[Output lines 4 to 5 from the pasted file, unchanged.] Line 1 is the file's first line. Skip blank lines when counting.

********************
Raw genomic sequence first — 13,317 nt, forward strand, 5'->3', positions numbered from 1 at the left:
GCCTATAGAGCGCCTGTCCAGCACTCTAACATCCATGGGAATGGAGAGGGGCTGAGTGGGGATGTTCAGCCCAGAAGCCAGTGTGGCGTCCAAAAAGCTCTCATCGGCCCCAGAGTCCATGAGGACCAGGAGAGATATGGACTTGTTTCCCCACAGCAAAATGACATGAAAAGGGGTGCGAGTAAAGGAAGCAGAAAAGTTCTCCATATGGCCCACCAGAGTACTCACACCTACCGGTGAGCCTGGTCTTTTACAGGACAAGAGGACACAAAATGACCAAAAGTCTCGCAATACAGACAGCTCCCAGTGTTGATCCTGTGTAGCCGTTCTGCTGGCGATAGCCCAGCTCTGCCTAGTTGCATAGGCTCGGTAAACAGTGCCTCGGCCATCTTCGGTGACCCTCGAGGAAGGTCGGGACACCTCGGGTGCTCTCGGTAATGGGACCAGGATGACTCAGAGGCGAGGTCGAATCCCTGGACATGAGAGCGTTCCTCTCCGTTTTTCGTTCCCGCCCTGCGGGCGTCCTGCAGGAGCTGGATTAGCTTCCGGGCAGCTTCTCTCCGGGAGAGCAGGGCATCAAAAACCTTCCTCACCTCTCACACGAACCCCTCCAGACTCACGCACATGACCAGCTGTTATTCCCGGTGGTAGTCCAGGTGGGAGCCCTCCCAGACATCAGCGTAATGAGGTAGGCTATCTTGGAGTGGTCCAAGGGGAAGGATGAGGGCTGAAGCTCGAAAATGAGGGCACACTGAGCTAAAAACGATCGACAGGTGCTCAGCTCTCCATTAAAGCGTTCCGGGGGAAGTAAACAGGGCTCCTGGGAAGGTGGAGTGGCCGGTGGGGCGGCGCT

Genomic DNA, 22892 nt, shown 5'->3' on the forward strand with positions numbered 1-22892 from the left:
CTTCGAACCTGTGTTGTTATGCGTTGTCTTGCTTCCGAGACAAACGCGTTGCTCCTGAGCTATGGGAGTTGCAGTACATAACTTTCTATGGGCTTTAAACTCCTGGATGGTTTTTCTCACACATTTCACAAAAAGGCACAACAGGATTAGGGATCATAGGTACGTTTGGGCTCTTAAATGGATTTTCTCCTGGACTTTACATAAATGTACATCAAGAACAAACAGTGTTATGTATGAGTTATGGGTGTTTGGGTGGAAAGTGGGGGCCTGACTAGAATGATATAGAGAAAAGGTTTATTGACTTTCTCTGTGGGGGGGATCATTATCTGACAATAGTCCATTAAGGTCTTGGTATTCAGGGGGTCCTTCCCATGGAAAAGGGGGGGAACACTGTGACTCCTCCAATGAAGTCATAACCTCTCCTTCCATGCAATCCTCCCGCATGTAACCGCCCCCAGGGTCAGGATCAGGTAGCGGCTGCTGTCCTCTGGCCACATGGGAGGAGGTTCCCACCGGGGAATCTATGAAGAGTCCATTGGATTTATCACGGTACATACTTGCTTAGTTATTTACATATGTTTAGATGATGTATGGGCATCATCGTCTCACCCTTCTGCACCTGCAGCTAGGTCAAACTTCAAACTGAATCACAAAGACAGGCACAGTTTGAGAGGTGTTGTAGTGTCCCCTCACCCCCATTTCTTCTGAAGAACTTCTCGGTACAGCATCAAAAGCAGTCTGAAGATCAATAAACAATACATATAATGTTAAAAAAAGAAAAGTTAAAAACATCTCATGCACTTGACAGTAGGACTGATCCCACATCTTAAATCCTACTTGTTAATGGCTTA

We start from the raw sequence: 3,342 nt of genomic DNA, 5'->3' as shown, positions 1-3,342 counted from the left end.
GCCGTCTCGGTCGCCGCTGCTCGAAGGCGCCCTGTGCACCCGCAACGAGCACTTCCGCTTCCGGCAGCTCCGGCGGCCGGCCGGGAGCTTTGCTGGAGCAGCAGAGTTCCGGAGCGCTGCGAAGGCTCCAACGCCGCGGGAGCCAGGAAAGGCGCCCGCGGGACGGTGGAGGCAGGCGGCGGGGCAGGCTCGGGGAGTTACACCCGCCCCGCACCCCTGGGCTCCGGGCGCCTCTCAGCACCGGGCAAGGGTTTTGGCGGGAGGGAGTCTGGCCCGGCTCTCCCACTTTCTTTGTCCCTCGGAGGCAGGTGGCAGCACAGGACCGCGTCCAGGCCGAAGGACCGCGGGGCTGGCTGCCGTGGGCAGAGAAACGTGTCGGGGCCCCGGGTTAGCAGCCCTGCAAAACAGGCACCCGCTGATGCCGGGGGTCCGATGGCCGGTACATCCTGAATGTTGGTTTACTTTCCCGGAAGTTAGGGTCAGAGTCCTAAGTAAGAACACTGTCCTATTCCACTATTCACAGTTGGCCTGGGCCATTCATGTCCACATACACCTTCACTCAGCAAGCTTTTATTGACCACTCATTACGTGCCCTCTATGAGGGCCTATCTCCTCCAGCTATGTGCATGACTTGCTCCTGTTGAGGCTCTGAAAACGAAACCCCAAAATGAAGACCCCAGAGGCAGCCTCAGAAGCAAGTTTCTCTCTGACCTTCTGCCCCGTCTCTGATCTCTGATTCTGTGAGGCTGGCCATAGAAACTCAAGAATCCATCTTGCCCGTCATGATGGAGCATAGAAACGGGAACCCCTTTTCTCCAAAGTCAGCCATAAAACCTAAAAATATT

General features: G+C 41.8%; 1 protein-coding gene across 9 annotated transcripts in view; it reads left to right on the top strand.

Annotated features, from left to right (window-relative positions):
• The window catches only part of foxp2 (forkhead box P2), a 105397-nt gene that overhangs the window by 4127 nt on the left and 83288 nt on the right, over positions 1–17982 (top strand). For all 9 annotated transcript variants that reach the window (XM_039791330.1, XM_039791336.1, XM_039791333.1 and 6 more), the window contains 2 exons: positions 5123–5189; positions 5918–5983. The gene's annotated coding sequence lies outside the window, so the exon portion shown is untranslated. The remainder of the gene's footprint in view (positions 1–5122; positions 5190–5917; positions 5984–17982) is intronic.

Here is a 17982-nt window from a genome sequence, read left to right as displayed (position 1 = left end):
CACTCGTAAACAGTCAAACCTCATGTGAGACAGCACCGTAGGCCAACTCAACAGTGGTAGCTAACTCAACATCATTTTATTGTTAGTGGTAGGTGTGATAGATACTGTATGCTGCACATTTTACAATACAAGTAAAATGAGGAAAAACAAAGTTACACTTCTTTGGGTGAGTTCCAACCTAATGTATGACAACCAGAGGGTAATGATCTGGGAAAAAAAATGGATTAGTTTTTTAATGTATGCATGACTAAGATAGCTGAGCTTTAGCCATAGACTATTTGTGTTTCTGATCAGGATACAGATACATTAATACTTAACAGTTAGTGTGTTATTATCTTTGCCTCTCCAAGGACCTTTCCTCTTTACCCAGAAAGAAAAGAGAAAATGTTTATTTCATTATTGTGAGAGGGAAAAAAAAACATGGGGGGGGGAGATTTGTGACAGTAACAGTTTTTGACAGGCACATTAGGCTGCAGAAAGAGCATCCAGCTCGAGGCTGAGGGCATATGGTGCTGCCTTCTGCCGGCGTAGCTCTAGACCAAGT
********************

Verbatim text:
CTTCGAACCTGTGTTGTTATGCGTTGTCTTGCTTCCGAGACAAACGCGTTGCTCCTGAGCTATGGGAGTTGCAGTACATAACTTTCTATGGGCTTTAAACTCCTGGATGGTTTTTCTCACACATTTCACAAAAAGGCACAACAGGATTAGGGATCATAGGTACGTTTGGGCTCTTAAATGGATTTTCTCCTGGACTTTACATAAATGTACATCAAGAACAAACAGTGTTATGTATGAGTTATGGGTGTTTGGGTGGAAAGTGGGGGCCTGACTAGAATGATATAGAGAAAAGGTTTATTGACTTTCTCTGTGGGGGGGATCATTATCTGACAATAGTCCATTAAGGTCTTGGTATTCAGGGGGTCCTTCCCATGGAAAAGGGGGGGAACACTGTGACTCCTCCAATGAAGTCATAACCTCTCCTTCCATGCAATCCTCCCGCATGTAACCGCCCCCAGGGTCAGGATCAGGTAGCGGCTGCTGTCCTCTGGCCACATGGGAGGAGGTTCCCACCGGGGAATCTATGAAGAGTCCATTGGATTTATCACGGTACATACTTGCTTAGTTATTTACATATGTTTAGATGATGTATGGGCATCATCGTCTCACCCTTCTGCACCTGCAGCTAGGTCAAACTTCAAACTGAATCACAAAGACAGGCACAGTTTGAGAGGTGTTGTAGTGTCCCCTCACCCCCATTTCTTCTGAAGAACTTCTCGGTACAGCATCAAAAGCAGTCTGAAGATCAATAAACAATACATATAATGTTAAAAAAAGAAAAGTTAAAAACATCTCATGCACTTGACAGTAGGACTGATCCCACATCTTAAATCCTACTTGTTAATGGCTTA

We start from the raw sequence: 3,342 nt of genomic DNA, 5'->3' as shown, positions 1-3,342 counted from the left end.